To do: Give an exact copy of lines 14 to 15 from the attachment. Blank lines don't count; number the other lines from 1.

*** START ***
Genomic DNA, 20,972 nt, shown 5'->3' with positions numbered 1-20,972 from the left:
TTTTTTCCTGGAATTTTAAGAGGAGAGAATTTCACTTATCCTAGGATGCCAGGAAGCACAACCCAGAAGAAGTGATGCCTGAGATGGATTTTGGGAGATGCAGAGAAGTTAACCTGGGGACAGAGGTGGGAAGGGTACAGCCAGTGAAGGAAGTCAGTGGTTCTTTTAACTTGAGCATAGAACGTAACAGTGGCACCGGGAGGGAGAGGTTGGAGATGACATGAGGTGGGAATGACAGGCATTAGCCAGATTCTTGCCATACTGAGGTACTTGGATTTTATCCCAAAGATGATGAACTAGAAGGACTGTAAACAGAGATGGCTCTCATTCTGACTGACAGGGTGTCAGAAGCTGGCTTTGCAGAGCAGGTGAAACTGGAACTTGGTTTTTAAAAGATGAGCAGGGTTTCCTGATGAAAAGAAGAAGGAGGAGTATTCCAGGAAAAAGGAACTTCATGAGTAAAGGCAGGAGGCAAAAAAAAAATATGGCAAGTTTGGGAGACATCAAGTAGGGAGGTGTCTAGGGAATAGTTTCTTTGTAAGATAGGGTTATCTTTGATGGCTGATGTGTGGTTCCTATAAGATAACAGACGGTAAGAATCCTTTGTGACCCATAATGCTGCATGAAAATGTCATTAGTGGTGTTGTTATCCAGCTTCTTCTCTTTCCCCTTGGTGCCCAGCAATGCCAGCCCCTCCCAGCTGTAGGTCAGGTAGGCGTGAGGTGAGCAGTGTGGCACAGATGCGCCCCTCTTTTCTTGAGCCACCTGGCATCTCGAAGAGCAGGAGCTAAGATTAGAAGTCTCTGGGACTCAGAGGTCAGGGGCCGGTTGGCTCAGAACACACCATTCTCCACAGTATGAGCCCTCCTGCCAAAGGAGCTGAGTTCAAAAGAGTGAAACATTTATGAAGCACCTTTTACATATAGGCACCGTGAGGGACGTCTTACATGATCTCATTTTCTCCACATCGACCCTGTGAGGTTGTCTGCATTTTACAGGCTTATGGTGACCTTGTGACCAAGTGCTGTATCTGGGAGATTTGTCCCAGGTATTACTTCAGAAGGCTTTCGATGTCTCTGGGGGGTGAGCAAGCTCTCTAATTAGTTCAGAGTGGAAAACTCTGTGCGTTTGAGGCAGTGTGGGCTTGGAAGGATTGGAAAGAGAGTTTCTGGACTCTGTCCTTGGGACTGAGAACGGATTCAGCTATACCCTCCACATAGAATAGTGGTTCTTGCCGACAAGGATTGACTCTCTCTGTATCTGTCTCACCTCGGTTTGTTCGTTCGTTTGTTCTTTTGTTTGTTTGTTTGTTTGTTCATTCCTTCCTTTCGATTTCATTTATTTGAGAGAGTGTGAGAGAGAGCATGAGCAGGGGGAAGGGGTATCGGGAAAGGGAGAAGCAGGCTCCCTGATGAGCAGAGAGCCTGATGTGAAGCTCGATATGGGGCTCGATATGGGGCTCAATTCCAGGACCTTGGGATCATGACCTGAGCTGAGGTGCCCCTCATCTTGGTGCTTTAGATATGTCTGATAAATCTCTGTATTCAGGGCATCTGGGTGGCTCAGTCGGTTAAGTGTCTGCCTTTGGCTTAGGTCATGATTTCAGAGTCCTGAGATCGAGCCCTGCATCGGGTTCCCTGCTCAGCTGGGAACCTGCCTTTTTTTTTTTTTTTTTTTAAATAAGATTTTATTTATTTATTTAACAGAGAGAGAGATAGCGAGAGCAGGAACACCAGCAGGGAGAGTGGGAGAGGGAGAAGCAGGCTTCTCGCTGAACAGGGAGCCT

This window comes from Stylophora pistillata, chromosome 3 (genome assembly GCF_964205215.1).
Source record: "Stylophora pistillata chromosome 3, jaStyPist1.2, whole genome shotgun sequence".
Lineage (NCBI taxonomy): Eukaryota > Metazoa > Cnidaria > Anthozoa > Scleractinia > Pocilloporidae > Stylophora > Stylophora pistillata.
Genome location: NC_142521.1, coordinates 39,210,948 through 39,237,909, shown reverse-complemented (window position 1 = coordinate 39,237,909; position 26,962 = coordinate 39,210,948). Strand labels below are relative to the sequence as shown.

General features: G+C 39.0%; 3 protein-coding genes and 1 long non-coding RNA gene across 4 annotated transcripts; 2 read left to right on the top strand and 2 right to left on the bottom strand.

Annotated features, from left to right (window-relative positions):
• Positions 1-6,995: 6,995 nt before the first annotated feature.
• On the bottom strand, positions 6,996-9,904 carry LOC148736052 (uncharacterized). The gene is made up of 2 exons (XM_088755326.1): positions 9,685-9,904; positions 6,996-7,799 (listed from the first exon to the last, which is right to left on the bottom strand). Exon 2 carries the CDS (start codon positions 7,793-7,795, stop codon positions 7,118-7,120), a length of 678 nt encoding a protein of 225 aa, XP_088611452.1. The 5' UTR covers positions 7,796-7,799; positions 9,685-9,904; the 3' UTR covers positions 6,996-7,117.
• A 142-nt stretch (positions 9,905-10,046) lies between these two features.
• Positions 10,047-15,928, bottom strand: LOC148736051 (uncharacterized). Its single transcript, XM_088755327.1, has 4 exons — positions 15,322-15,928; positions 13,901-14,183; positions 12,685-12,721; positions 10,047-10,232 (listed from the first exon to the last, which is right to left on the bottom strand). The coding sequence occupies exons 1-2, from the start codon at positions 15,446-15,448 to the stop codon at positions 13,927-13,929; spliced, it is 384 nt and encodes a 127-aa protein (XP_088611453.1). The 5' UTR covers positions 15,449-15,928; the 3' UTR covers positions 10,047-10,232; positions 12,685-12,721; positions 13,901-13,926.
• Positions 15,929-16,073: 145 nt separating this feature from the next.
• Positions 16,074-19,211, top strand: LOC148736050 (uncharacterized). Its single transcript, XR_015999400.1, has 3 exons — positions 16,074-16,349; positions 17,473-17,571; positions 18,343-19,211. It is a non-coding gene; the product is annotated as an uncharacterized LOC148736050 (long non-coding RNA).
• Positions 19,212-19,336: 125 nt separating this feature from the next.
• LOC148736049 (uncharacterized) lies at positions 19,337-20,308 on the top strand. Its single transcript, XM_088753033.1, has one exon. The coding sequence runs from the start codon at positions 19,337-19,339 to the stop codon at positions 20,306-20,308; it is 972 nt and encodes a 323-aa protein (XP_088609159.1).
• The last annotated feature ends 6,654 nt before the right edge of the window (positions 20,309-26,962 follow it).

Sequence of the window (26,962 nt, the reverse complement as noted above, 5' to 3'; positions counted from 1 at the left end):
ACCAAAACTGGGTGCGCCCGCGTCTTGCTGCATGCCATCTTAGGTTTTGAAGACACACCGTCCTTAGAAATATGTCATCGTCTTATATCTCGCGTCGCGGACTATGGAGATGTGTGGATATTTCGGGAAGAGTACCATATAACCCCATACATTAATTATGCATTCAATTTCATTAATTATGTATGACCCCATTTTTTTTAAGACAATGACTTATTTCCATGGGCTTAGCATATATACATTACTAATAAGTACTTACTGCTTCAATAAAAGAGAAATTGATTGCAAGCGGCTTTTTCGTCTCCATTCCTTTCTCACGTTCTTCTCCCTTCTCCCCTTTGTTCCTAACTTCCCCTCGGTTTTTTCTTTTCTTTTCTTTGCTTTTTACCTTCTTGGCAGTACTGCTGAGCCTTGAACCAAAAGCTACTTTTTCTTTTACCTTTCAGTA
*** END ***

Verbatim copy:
• Positions 16,074-19,211, top strand: LOC148736050 (uncharacterized). Its single transcript, XR_015999400.1, has 3 exons — positions 16,074-16,349; positions 17,473-17,571; positions 18,343-19,211. It is a non-coding gene; the product is annotated as an uncharacterized LOC148736050 (long non-coding RNA).
• Positions 19,212-19,336: 125 nt separating this feature from the next.